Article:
Green Politicians less likely to be promoted in China

26 Feb

Whilst there has been much furore in recent years about the ever increasing levels of pollution engulfing many of China’s major cities, it seems the issue is of secondary importance to much of China’s leadership. According to research from Economists Wu Jing, Deng Yongheng, Huang Jun, Randall Morck and Bernard Yeung, the agenda of much of the Communist party is focused firmly upon economic growth, often at the expense of environmental quality, and this was often attributed to individual ambition for higher office. Indeed ,  they found that for every additional 0.36 percentage points of local GDP spent on the environment, a party secretary’s chances of promotion would drop by 8.5 percentage points.

It is certainly interesting to read that, in the eyes of the economists, officials who prioritized the environment over boosting the economy through the investment in new infrastructure would be labeled as ‘unambitious’, perhaps explaining the drop in environmental expenditure. Noticeably these views are not representative of the general public. Whilst only 9 per cent of officials believed that a politician who cared more about the economy than the environment should be sacked, an overwhelming 71 per cent of the public believed this should be the case.

Source http://www.telegraph.co.uk/news/worldnews/asia/china/9895100/Green-politicians-less-likely-to-be-promoted-in-China.html

 

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3 Responses to “Green Politicians less likely to be promoted in China”

  1. ja11g12 March 6, 2013 at 10:53 am #

    it is interesting to see what the turning point will be within Chinese politics when focusing on the environment becomes a legitimate issue and will become a top priority alongside economic growth. At this current rate, it seems that it may not happen until it’s too late for the problems to be solved.

    • jk10g11 May 15, 2013 at 10:39 pm #

      In changing the politics for the better, it is necessary for the people to convey more pressure on the politicians. As protest in October 2012 against the expansion of a toxic petrochemical plant in Ningbo showed, if the people speak with one voice they can achieve themselves to be heard.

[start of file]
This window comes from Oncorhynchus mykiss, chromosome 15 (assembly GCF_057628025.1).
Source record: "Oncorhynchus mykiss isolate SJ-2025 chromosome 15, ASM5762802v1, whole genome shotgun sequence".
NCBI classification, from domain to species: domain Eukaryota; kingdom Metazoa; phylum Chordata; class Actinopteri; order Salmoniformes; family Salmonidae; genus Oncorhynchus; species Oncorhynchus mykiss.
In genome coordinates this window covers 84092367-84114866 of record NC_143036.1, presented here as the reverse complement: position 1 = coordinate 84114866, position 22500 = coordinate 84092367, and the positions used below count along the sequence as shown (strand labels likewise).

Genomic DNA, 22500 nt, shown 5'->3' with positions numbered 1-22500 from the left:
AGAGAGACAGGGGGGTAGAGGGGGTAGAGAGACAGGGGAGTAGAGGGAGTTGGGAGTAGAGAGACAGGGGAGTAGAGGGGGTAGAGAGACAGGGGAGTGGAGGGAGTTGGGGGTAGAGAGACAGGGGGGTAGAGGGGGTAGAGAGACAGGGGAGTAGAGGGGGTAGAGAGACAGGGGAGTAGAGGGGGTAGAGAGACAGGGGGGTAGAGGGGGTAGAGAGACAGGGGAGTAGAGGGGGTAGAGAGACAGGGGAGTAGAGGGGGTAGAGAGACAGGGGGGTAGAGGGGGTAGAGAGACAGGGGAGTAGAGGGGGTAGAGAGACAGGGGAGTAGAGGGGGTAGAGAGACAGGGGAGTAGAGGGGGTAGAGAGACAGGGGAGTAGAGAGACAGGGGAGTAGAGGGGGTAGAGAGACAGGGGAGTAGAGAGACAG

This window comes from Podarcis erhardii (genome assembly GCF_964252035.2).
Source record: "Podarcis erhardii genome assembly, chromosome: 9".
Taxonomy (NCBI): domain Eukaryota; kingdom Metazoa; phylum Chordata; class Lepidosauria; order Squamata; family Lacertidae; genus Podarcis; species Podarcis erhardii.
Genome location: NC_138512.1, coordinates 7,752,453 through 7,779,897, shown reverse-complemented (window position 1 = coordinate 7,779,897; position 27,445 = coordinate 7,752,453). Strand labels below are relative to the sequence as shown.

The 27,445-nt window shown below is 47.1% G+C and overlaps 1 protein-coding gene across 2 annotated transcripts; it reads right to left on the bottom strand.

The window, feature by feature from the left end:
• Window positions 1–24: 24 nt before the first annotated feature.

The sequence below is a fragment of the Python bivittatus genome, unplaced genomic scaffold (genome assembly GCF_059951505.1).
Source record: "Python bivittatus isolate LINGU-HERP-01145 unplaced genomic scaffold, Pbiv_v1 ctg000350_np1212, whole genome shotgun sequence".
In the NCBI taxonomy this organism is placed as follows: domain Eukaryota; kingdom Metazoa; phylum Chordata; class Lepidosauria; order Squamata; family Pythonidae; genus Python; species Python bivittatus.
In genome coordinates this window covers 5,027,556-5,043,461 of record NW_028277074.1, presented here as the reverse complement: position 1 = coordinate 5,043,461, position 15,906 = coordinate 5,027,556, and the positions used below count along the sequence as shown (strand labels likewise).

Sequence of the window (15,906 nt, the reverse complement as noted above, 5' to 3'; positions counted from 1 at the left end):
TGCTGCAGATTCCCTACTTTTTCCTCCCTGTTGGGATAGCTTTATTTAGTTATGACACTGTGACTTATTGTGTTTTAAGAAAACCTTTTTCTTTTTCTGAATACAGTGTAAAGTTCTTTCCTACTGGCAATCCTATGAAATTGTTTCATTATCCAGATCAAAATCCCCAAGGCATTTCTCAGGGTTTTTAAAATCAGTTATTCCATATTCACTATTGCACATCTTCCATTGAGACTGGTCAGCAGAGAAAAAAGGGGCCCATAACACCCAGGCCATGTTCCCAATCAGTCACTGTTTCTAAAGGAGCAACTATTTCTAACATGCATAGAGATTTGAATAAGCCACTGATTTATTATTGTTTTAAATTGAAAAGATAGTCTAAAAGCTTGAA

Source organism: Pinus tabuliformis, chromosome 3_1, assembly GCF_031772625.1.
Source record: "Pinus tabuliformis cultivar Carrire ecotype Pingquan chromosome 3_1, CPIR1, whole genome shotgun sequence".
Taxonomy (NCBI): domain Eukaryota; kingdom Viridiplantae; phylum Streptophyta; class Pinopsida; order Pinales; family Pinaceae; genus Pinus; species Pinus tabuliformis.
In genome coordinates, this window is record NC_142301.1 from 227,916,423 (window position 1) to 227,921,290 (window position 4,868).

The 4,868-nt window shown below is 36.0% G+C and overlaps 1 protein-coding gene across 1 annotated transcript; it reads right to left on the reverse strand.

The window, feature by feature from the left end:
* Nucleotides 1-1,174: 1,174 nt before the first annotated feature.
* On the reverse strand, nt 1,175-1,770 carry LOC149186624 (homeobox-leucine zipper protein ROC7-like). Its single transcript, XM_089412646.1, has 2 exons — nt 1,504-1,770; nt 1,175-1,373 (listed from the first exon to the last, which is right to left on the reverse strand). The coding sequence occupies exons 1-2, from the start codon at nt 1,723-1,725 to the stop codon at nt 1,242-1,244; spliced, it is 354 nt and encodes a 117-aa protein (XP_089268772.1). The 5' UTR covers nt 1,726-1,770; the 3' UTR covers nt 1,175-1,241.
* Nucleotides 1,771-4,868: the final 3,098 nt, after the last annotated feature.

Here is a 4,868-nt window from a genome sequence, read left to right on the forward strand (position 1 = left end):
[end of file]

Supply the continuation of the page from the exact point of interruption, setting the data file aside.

However, this might have only been a tactical retreat and by no means a sign that China’s politicians are acquiring a climatic conscience. The peaceful retreat of the government happened just a week before the 18th Party Congress and a transfer of power. And said congress were to focus the world’s eyes on China again and it was therefore absolutely necessary for the leaders to ensure peace in their country.

      China’s rulers are accused of seeing climate risks and disasters as ‘annoying stepchild of economic growth’ which causes the population to react in a manner as the protest last October showed. I personally believe that it is these protest, even if censored and controlled by the Chinese government, that will ultimately result in a change of the Chinese government.

      http://www.thedailybeast.com/articles/2012/10/29/china-s-green-protest-politics.html

  2. ags2g09 May 15, 2013 at 10:54 pm #

    The pollution issue in China is certainly one of the more disturbing – perhaps the only thing more disturbing than the issue itself is the disdain with which environmentalist politicians are treated. The statistic about percentage points in the article is shocking, particularly when one considers that in April of this year, the New York Times reported that outdoor air pollution contributed to a massive 1.2 million premature deaths in China in 2010 – which, putting this number into perspective, is an unprecedented 40% of the global total of deaths of this nature. China is a developed country, one of the growing world super powers – to be accountable for these sorts of figures is surely unforgivable. Something must be done. If the figures I have already provided still have not explained how serious this issue is, consider that researchers are of the view that the price China has paid for its pollution problems is a staggering 25 million healthy years of life from its population. India, whose total population is 1.2bn (compared to 1.3bn in China), and as a country deemed to be not as developed as China, has outdoor air pollution death figures of 620,000 – which is only HALF of those in China. The Organisation for Economic Cooperation and Development, based in Paris, warned back in March that if nothing was done to try and rectify this issue, ‘urban air pollution is set to become the top environmental cause of mortality worldwide by 2050, ahead of dirty water and lack of sanitation’. The latter two of these issues are most commonly seen in third-world countries and the fact that China, a recognised first-world country, may be the main contributor to a higher cause of death, is simply stunning.

    In my view, this article also throws up the much discussed issue of democracy in China once more. The fact that the discrepancy between public officials (9%) and the common people (71%) thinking of the environment as a centrally important issue is so huge must surely lend further weight to the argument that democracy is a concept China should give real consideration to embracing. Even a government that comes to power without the forces of democracy must still retain the support of its people to be effective, and how can a government retain such support when the views of 71% of the people are virtually being ignored? I have said it once but I will say it again: something must be done.

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